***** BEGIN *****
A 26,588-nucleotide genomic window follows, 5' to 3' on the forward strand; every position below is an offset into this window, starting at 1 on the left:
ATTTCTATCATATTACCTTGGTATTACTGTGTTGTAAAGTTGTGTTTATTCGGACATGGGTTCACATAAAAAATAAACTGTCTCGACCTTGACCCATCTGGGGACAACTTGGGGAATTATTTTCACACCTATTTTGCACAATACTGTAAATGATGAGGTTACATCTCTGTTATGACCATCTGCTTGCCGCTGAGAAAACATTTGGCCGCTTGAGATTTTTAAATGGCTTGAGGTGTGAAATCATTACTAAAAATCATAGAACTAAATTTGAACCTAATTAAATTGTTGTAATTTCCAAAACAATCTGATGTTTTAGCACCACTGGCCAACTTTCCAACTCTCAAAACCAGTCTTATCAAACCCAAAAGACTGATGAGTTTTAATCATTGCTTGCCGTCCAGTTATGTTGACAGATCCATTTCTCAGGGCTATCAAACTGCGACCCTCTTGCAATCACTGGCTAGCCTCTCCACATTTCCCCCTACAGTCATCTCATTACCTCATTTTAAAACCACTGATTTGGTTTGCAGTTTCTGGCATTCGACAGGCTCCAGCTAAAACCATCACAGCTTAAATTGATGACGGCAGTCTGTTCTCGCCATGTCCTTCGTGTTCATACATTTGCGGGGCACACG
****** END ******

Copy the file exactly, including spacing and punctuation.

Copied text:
A 26,588-nucleotide genomic window follows, 5' to 3' on the forward strand; every position below is an offset into this window, starting at 1 on the left:
ATTTCTATCATATTACCTTGGTATTACTGTGTTGTAAAGTTGTGTTTATTCGGACATGGGTTCACATAAAAAATAAACTGTCTCGACCTTGACCCATCTGGGGACAACTTGGGGAATTATTTTCACACCTATTTTGCACAATACTGTAAATGATGAGGTTACATCTCTGTTATGACCATCTGCTTGCCGCTGAGAAAACATTTGGCCGCTTGAGATTTTTAAATGGCTTGAGGTGTGAAATCATTACTAAAAATCATAGAACTAAATTTGAACCTAATTAAATTGTTGTAATTTCCAAAACAATCTGATGTTTTAGCACCACTGGCCAACTTTCCAACTCTCAAAACCAGTCTTATCAAACCCAAAAGACTGATGAGTTTTAATCATTGCTTGCCGTCCAGTTATGTTGACAGATCCATTTCTCAGGGCTATCAAACTGCGACCCTCTTGCAATCACTGGCTAGCCTCTCCACATTTCCCCCTACAGTCATCTCATTACCTCATTTTAAAACCACTGATTTGGTTTGCAGTTTCTGGCATTCGACAGGCTCCAGCTAAAACCATCACAGCTTAAATTGATGACGGCAGTCTGTTCTCGCCATGTCCTTCGTGTTCATACATTTGCGGGGCACACG